Record of daily milk intake by single calf on an automatic feeding system

More sophisticated systems compare today’s intake with the average of the previous three days.

o Drinking speed is recorded by some equipment and appears to be one of the more reliable indicators of approaching illness. “Normal” drinking speed may vary between 0.4 to as much as 1 liter per minute.

Calves with diarrhea may start drinking more slowly as much as three days prior to onset of diarrhea serious enough to require treatment. (Most auto-feeders use the metric system.) Unfortunately, onset of respiratory disease tends to be more rapid, and drinking speed doesn’t appear to be as useful an indicator of impending disease.

Unrewarded visits mean the calf is hungry but not allowed to obtain a milk meal either because they have consumed the maximum amount of milk allowed for a visit or per day. More sophisticated feeding systems are programmed to limit the size of a milk meal.

Generally, meal sizes for younger calves are limited to about 1.5 quarts per meal. Maximum meal size increases to as much as 3.5 quarts, as older calves consume larger meals less frequently. If meal size is too small (less than 1 quart), the calf is not satisfied and stays in the feeder or tries to return within a short period of time to get more milk or milk replacer.

Daily meal allocations less than 7 quarts per day will typically result in more unrewarded visits to the feeder. Under these same restrictions, sick calves will reduce unrewarded visits. Acidified free-choice feeding systems or automated calf feeders are not practical for many dairies. However, behaviors of calves housed in individual pens or hutches should be observed. This requires an observant calf feeder.

  • Watch how quickly and vigorously calves consume their meals. Calves with strong appetites are healthy.

  • Sick calves in the early stage of digestive disease may consume their given a.m. or p.m. meal, but they will do it more slowly.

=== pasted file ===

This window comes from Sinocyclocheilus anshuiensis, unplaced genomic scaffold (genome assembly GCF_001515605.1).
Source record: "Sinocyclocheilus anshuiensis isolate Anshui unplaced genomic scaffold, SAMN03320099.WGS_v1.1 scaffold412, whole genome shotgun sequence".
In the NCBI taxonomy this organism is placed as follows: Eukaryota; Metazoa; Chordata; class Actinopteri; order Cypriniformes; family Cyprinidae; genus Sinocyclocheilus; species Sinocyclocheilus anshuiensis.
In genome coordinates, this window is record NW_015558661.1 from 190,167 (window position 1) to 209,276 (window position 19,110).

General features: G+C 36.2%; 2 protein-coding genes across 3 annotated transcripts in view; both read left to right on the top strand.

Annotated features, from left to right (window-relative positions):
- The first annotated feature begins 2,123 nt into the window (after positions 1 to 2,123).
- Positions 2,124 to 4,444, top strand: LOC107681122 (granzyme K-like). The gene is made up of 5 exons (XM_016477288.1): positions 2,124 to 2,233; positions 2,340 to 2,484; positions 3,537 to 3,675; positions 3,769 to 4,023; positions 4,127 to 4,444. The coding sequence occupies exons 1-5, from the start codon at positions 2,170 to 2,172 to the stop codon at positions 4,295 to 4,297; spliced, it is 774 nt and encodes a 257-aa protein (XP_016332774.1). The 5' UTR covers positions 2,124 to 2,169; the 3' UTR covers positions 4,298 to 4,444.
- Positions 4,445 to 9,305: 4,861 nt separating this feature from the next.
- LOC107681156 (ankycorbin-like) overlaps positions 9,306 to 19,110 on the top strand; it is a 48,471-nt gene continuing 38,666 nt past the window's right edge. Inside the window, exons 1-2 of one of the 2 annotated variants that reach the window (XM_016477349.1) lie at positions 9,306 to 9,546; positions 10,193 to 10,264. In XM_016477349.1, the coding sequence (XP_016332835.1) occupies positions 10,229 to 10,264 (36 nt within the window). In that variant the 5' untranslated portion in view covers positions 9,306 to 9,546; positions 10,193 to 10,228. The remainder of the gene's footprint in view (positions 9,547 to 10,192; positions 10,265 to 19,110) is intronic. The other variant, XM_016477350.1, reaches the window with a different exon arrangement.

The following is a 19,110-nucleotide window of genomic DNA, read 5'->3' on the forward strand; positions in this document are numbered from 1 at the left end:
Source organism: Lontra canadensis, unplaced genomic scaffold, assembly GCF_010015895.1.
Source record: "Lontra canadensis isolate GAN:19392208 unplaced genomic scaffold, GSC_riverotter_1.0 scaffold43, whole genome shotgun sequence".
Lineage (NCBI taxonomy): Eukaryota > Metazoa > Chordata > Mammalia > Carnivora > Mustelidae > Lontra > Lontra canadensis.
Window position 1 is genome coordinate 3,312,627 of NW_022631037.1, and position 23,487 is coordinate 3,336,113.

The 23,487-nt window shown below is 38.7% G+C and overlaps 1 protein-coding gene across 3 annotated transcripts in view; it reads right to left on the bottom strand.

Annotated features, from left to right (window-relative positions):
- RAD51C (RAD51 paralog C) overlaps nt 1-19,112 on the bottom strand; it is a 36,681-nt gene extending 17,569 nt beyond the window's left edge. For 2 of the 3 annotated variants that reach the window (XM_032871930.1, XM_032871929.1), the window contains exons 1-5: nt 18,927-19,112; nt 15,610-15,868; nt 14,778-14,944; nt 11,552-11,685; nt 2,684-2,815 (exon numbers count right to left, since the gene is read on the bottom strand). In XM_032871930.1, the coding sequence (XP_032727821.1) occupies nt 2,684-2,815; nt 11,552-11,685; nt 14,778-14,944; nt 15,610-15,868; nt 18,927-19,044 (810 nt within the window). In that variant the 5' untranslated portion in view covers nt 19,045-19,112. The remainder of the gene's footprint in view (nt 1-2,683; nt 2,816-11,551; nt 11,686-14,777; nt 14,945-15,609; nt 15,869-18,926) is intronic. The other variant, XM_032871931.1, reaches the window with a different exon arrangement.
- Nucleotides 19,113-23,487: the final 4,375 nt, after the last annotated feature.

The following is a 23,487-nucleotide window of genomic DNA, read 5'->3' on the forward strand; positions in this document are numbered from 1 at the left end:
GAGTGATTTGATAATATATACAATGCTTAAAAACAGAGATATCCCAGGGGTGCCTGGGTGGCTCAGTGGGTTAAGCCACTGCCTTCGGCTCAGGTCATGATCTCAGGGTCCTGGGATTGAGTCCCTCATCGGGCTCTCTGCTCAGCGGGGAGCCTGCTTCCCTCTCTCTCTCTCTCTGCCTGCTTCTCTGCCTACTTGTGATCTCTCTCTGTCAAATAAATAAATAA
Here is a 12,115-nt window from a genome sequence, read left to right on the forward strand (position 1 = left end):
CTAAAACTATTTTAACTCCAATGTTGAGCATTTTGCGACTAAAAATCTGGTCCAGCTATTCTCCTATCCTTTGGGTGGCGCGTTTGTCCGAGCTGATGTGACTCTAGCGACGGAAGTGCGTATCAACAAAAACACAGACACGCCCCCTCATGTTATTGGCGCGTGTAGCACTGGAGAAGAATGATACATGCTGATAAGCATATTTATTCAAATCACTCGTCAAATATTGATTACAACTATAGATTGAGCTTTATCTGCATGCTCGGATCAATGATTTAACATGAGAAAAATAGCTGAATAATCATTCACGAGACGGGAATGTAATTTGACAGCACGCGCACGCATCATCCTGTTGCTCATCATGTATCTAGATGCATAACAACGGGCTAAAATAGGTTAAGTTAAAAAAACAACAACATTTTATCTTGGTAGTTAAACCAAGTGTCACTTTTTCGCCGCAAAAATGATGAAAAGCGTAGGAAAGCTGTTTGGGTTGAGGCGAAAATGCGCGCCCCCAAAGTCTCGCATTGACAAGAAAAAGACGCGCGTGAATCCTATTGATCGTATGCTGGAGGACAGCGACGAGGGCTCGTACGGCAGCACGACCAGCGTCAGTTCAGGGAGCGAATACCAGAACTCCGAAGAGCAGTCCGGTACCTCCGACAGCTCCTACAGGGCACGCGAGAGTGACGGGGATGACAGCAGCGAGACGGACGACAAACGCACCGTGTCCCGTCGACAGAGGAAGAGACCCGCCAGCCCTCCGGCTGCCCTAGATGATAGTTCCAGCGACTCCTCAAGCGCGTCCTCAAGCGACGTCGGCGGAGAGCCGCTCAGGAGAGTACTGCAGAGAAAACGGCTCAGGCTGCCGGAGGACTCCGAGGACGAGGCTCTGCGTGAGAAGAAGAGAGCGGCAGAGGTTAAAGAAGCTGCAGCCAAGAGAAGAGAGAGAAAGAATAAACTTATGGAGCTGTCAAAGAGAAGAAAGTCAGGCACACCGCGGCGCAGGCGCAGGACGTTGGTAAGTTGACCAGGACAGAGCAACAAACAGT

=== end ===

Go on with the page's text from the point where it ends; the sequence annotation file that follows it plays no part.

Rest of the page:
• Watch for changes in calf behavior, as there’s a great deal of variation between calves in many of these measures, but reductions in drinking speed are the key indicator.

  • Calves consuming two meals a day may have difficulty consuming larger volumes of milk per day (greater than 8 quarts). They will generally have a strong appetite in the morning, especially after a long, cold night, and may not consume their meal in the afternoon feeding, particularly if the interval is less than 10 hours from the morning feeding.

I frequently hear the comment dairy calves won’t or can’t consume more than 8 quarts of milk per day. However, if one walks through the barn within a few hours of their last milk meal and calves come out to greet the person, it’s a good indicator they are still hungry and will welcome more milk or milk replacer.

There is a way to capture some of the advantages of group feeding with calves housed in individual pens or hutches. Research conducted in Canada and experiences of dairies in North America have shown removal of a pen divider between two calves or housing two calves in one hutch (with a larger outside pen) around 4 weeks old enables one to capture many of the positive behavioral advantages of group-housing systems.

They consume starter more readily and seem to adapt to group housing more easily once weaned from milk. Becoming a better student of calf-feeding behavior can be a valuable adjunct to the calf health scoring system developed by McGuirk and colleagues at Wisconsin. It’s another tool toward preventive health management of dairy calves.  end mark

Bob James is with Down Home Heifer Solutions Inc. Email Bob James.